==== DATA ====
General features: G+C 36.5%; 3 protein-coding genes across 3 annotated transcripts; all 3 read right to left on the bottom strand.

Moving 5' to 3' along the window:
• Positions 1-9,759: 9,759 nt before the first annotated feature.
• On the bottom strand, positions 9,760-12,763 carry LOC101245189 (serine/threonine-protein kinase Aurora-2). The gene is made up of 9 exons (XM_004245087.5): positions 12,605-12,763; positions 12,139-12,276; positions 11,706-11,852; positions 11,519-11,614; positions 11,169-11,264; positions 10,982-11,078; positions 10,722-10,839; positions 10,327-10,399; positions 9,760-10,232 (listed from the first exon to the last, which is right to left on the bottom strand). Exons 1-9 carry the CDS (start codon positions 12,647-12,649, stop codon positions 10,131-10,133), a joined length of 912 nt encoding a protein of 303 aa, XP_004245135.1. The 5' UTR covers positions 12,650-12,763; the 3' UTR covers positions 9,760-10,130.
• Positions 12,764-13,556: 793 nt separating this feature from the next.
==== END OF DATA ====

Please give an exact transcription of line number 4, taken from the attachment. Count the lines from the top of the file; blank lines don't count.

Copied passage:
• On the bottom strand, positions 9,760-12,763 carry LOC101245189 (serine/threonine-protein kinase Aurora-2). The gene is made up of 9 exons (XM_004245087.5): positions 12,605-12,763; positions 12,139-12,276; positions 11,706-11,852; positions 11,519-11,614; positions 11,169-11,264; positions 10,982-11,078; positions 10,722-10,839; positions 10,327-10,399; positions 9,760-10,232 (listed from the first exon to the last, which is right to left on the bottom strand). Exons 1-9 carry the CDS (start codon positions 12,647-12,649, stop codon positions 10,131-10,133), a joined length of 912 nt encoding a protein of 303 aa, XP_004245135.1. The 5' UTR covers positions 12,650-12,763; the 3' UTR covers positions 9,760-10,130.